USS Vicksburg (CG-69) getting repaired at BAE Systems Norfolk Ship Repair, Va., on April 8, 2022. Christopher P. Cavas Photo used with permission
THE PENTAGON – After unveiling a budget that wants to decommission 11 warships next year, Navy officials are appealing to the public to allow the service to move ahead with their proposal.
Officials last week reiterated the Navy’s divest-to-invest approach, which argues the service needs to shed older ships to invest in newer capabilities and platforms.
“One of the things we have to get real about, instead of talking about estimated service life, talking about actual service life,” Chief of Naval Operations Adm. Mike Gilday said last week at the annual McAleese Conference.
“Ships need to be workable and they need to be usable. So those ships that aren’t either – usable or workable – I might be able to replace those with something that’s a little bit more agile. We may have to use them a little bit differently – get back to driving adaptability, effecting change,” he added.
It’s an argument the Navy has made before and lawmakers have rejected. In unveiling its Fiscal Year 2024 budget proposal, the Navy announced plans to retire eight ships before they reach their expected service lives: two Independence-class Littoral Combat Ships, three Whidbey Island-class dock landing ships and three Ticonderoga-class cruisers. Of those eight vessels, the service tried decommission four of them last year: dock landing ships USS Germantown (LSD-42), USS Gunston Hall (LSD-44) and USS Tortuga (LSD-46) and cruiser USS Vicksburg (CG-69). But lawmakers ultimately blocked the service from shedding those hulls in FY 2023. The Navy is trying once again to retire them.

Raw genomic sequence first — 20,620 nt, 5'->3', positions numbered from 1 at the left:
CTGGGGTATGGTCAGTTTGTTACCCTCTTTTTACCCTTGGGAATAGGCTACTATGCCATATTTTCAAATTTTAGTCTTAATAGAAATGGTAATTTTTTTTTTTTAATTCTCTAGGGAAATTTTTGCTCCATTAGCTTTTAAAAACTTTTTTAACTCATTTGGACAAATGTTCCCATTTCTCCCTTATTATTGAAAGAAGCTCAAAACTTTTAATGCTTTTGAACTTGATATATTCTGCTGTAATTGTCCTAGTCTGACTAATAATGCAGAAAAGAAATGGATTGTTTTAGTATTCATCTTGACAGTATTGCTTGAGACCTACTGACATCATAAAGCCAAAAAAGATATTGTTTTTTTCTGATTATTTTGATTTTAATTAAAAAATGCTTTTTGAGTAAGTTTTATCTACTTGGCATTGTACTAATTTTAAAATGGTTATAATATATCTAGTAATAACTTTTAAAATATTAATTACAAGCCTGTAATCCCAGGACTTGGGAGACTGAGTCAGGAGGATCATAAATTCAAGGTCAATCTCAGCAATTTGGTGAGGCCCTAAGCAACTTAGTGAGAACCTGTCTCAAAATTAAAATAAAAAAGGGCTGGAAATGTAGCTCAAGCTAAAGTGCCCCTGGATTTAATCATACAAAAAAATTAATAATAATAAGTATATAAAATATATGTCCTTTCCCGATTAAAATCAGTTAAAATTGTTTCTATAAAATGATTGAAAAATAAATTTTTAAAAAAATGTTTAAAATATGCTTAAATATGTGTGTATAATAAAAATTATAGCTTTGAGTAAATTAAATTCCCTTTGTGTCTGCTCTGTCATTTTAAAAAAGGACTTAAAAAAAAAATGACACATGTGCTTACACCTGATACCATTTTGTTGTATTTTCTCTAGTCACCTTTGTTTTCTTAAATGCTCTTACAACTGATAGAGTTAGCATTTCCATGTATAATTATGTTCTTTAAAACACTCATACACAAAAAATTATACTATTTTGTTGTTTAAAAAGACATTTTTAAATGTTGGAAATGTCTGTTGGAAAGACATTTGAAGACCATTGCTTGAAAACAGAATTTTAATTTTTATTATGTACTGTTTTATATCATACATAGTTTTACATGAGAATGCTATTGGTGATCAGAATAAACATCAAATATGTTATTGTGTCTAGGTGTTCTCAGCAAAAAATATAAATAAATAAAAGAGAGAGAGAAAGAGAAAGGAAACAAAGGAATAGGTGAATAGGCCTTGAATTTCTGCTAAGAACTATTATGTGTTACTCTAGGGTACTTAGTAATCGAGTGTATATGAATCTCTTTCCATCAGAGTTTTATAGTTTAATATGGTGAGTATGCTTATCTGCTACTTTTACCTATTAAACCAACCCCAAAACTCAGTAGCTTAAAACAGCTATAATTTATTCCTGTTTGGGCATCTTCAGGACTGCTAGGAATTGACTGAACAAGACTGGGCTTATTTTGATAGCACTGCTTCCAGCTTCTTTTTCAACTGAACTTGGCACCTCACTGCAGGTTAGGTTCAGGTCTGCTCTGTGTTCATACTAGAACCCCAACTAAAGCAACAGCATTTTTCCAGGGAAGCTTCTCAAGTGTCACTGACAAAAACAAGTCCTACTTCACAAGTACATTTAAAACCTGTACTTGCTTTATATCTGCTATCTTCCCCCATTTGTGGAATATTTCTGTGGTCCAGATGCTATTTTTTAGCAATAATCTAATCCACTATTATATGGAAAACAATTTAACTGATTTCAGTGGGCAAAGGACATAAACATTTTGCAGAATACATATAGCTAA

“The entering argument for us is our top line. And so I said earlier, we’re only going to have a navy as big as we can afford. And so then what we do is we stratify all of our platforms in terms of lethality, and that’s also informed by sustainability – what’s going to cost just to keep those ships – as well as reliability,” the CNO said.
“The friction with the Congress is capacity in the repair yards and I get that. But just having visited a repair yard with a cruiser that’s undergoing modernization as well as an older amphib, they are not making money on those ships,” Gilday added. “And they are not lethal. We’re not going to get them underway for the fight. So my proposal is let’s reinvest in something that is going to be lethal, and it is going to put us in a position of advantage against the pacing threat.”
In addition to the eight ships the Navy wants to decommission early, the service also wants to retire cruisers USS Antietam (CG-54) and USS Leyte Gulf (CG-55), and Los Angeles-class submarine USS San Juan (SSN-751). Those ships have remained in the fleet past their expected service lives.
USS Anzio (CG-68) pier-side at Naval Station Norfolk, Va., on April 7, 2022. USNI News Photo
For the last several budget cycles, the Navy has tried to decommission its aging Ticonderoga-class cruisers after pursuing a modernization program meant to extend the ships’ service lives past their planned 35 years.